Tolkien Gateway

Minstrels

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(Undo revision 250593 by Bigb131999 (talk) Needs sources)
 
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[[File:The Return of the King (1980 film) - Minstrel of Gondor.png|thumb|250px|right|The minstrel of [[Gondor]] in [[The Return of the King (1980 film)|''The Return of the King'' (1980 film)]].]]
 
[[File:The Return of the King (1980 film) - Minstrel of Gondor.png|thumb|250px|right|The minstrel of [[Gondor]] in [[The Return of the King (1980 film)|''The Return of the King'' (1980 film)]].]]
'''Minstrels''' are those persons who had the ability to compose and sing songs. It can be imagined that they were all very intelligent,and some even impressive storytellers, as bards normally are. Daeron himself was the deviser of and alphabet, the cirth, which was used in Khuzdul among other things. Although many people sang, and a number created songs, only a few became widely famous for their musical compositions.  Four of these are known by name:  
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'''Minstrels''' are those persons who had the ability to compose and sing songs. Although many people sang, and a number created songs, only a few became widely famous for their musical compositions.  Four of these are known by name:  
  
 
# [[Daeron]] of the [[First Age]], who was the court minstrel of King [[Thingol]] of [[Doriath]].<ref>{{S|Sindar}}</ref>
 
# [[Daeron]] of the [[First Age]], who was the court minstrel of King [[Thingol]] of [[Doriath]].<ref>{{S|Sindar}}</ref>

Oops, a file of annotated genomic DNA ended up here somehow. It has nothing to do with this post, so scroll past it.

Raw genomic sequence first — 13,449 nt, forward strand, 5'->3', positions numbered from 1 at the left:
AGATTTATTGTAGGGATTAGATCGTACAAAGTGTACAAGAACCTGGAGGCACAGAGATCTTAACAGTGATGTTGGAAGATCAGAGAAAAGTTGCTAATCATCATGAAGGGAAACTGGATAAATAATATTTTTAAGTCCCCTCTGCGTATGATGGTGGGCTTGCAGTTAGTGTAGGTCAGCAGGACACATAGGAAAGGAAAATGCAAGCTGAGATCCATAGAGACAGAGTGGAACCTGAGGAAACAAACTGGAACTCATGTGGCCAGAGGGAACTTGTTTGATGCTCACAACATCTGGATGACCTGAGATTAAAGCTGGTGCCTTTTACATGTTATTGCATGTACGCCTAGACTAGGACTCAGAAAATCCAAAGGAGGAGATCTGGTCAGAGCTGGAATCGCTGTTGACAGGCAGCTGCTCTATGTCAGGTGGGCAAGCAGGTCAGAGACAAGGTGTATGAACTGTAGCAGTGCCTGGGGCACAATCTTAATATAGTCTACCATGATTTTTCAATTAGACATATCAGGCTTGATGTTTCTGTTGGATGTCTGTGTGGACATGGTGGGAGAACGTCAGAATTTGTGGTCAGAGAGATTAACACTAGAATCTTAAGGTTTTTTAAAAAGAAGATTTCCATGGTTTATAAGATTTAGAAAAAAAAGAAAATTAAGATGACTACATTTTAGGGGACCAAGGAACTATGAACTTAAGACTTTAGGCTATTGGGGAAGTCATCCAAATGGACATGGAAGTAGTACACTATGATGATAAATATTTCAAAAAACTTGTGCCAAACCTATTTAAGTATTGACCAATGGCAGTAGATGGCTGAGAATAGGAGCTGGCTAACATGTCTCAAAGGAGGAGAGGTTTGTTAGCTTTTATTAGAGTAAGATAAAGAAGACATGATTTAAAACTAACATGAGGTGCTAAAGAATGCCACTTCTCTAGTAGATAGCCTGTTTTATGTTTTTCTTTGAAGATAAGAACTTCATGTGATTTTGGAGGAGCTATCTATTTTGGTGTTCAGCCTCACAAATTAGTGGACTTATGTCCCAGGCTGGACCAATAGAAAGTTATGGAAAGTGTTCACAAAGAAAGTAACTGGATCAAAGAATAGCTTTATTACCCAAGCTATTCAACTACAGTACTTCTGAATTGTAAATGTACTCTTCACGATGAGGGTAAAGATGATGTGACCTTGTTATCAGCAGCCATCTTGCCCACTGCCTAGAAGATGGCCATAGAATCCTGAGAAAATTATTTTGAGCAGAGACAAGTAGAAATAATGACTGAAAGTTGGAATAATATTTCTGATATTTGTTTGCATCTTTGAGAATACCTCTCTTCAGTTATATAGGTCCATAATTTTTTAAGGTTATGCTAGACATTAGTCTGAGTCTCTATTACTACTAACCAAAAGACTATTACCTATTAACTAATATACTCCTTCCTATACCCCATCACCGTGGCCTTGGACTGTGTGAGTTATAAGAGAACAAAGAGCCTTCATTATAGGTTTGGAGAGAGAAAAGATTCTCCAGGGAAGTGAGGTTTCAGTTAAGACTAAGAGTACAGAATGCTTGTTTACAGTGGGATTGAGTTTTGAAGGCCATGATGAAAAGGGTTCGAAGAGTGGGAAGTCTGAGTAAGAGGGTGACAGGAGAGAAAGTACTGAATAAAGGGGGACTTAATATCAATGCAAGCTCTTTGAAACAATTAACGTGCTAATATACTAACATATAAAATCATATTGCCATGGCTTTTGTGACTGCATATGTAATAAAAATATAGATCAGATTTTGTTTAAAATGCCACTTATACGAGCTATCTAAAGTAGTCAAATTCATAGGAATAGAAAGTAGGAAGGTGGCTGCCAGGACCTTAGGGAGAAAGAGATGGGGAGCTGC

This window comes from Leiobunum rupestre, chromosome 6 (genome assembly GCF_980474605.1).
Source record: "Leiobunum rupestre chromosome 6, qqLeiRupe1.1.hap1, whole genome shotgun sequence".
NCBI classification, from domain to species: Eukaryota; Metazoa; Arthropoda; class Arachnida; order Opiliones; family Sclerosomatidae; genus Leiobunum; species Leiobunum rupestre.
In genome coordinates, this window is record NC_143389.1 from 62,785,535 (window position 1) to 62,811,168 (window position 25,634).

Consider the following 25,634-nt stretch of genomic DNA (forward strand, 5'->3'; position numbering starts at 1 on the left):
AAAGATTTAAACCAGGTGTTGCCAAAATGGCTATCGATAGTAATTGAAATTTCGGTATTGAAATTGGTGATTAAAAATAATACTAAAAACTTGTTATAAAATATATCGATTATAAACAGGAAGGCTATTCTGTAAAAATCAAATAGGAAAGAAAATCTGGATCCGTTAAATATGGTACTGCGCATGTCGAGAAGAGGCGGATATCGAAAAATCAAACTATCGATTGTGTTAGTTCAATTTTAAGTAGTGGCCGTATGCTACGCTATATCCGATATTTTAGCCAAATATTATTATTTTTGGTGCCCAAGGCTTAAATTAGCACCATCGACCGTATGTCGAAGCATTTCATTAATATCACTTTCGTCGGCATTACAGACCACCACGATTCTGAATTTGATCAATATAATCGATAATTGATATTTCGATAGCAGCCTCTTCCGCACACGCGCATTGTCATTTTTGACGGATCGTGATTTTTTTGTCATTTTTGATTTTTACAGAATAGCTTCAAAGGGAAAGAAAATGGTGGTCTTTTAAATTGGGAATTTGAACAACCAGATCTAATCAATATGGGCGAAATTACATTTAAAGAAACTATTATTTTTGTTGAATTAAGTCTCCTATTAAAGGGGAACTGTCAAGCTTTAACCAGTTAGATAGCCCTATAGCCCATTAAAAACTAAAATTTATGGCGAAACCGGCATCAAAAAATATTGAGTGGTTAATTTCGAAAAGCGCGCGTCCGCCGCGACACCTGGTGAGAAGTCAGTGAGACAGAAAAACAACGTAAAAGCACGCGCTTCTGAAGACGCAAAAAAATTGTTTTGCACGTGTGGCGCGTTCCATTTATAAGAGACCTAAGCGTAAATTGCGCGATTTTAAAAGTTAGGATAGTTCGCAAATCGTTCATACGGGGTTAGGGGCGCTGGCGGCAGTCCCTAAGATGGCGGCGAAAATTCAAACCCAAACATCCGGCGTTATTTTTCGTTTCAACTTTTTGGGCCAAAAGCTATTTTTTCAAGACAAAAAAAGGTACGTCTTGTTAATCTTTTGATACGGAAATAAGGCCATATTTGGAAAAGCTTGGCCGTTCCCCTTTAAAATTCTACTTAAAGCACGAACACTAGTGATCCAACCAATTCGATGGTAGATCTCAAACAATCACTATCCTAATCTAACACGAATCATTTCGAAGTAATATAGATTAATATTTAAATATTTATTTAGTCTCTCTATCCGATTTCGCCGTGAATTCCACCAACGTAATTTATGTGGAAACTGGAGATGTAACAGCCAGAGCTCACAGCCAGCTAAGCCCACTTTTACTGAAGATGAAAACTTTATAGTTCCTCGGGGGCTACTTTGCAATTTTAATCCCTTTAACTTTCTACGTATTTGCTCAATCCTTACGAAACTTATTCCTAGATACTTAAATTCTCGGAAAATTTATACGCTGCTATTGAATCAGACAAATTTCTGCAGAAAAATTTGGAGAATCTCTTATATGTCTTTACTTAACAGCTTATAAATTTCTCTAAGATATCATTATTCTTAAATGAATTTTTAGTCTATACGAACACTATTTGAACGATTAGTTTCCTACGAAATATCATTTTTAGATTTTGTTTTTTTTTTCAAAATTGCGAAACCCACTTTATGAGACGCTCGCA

Latest revision as of 06:20, 7 July 2014

Minstrels are those persons who had the ability to compose and sing songs. Although many people sang, and a number created songs, only a few became widely famous for their musical compositions. Four of these are known by name:

  1. Daeron of the First Age, who was the court minstrel of King Thingol of Doriath.[1]
  2. Gléowine of the late Third Age, was the court minstrel of King Théoden.[2]
  3. Glirhuin of the First Age, was a seer and harp-player who composed a song that predicted that the Stone of the Hapless would never be defiled or sink beneath the sea.[3]
  4. Maglor of the First Age, was the second of the Sons of Fëanor and was famed as a poet and bard.[4]

[edit] References

  1. J.R.R. Tolkien, Christopher Tolkien (ed.), The Silmarillion, "Quenta Silmarillion: Of the Sindar"
  2. J.R.R. Tolkien, The Lord of the Rings, The Return of the King, "Many Partings"
  3. J.R.R. Tolkien, Christopher Tolkien (ed.), The Silmarillion, "Quenta Silmarillion: Of the Ruin of Doriath"
  4. J.R.R. Tolkien, Christopher Tolkien (ed.), The Silmarillion, "Quenta Silmarillion: Of Eldamar and the Princes of the Eldalië"